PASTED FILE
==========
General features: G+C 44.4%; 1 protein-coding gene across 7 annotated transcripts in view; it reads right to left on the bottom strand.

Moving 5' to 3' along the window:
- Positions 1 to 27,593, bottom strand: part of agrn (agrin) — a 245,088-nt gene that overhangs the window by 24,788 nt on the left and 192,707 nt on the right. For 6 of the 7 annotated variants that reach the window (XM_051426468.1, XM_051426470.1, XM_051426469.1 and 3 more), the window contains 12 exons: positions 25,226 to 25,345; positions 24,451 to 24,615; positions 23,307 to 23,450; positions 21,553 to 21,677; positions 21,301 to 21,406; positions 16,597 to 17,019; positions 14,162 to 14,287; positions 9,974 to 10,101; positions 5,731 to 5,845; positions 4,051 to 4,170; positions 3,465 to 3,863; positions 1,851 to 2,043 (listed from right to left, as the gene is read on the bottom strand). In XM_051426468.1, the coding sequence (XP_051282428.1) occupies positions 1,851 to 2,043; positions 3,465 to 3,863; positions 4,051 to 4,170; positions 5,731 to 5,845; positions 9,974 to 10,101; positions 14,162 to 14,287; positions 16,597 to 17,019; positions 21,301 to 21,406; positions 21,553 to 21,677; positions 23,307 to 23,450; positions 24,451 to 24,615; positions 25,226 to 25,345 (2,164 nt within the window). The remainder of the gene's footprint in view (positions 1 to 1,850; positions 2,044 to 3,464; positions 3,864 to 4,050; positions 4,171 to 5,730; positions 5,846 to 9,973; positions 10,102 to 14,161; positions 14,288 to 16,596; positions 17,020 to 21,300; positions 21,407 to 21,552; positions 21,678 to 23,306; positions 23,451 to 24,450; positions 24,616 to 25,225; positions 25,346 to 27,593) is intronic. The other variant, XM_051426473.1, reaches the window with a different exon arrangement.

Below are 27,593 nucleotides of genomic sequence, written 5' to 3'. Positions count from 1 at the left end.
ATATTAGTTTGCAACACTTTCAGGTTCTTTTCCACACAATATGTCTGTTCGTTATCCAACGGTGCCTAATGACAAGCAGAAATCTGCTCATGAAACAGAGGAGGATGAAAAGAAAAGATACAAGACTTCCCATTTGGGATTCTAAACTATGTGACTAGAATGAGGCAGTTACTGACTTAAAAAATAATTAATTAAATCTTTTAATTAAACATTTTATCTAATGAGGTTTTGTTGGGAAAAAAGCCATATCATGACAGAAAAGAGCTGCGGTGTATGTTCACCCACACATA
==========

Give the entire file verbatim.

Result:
General features: G+C 44.4%; 1 protein-coding gene across 7 annotated transcripts in view; it reads right to left on the bottom strand.

Moving 5' to 3' along the window:
- Positions 1 to 27,593, bottom strand: part of agrn (agrin) — a 245,088-nt gene that overhangs the window by 24,788 nt on the left and 192,707 nt on the right. For 6 of the 7 annotated variants that reach the window (XM_051426468.1, XM_051426470.1, XM_051426469.1 and 3 more), the window contains 12 exons: positions 25,226 to 25,345; positions 24,451 to 24,615; positions 23,307 to 23,450; positions 21,553 to 21,677; positions 21,301 to 21,406; positions 16,597 to 17,019; positions 14,162 to 14,287; positions 9,974 to 10,101; positions 5,731 to 5,845; positions 4,051 to 4,170; positions 3,465 to 3,863; positions 1,851 to 2,043 (listed from right to left, as the gene is read on the bottom strand). In XM_051426468.1, the coding sequence (XP_051282428.1) occupies positions 1,851 to 2,043; positions 3,465 to 3,863; positions 4,051 to 4,170; positions 5,731 to 5,845; positions 9,974 to 10,101; positions 14,162 to 14,287; positions 16,597 to 17,019; positions 21,301 to 21,406; positions 21,553 to 21,677; positions 23,307 to 23,450; positions 24,451 to 24,615; positions 25,226 to 25,345 (2,164 nt within the window). The remainder of the gene's footprint in view (positions 1 to 1,850; positions 2,044 to 3,464; positions 3,864 to 4,050; positions 4,171 to 5,730; positions 5,846 to 9,973; positions 10,102 to 14,161; positions 14,288 to 16,596; positions 17,020 to 21,300; positions 21,407 to 21,552; positions 21,678 to 23,306; positions 23,451 to 24,450; positions 24,616 to 25,225; positions 25,346 to 27,593) is intronic. The other variant, XM_051426473.1, reaches the window with a different exon arrangement.

Below are 27,593 nucleotides of genomic sequence, written 5' to 3'. Positions count from 1 at the left end.
ATATTAGTTTGCAACACTTTCAGGTTCTTTTCCACACAATATGTCTGTTCGTTATCCAACGGTGCCTAATGACAAGCAGAAATCTGCTCATGAAACAGAGGAGGATGAAAAGAAAAGATACAAGACTTCCCATTTGGGATTCTAAACTATGTGACTAGAATGAGGCAGTTACTGACTTAAAAAATAATTAATTAAATCTTTTAATTAAACATTTTATCTAATGAGGTTTTGTTGGGAAAAAAGCCATATCATGACAGAAAAGAGCTGCGGTGTATGTTCACCCACACATA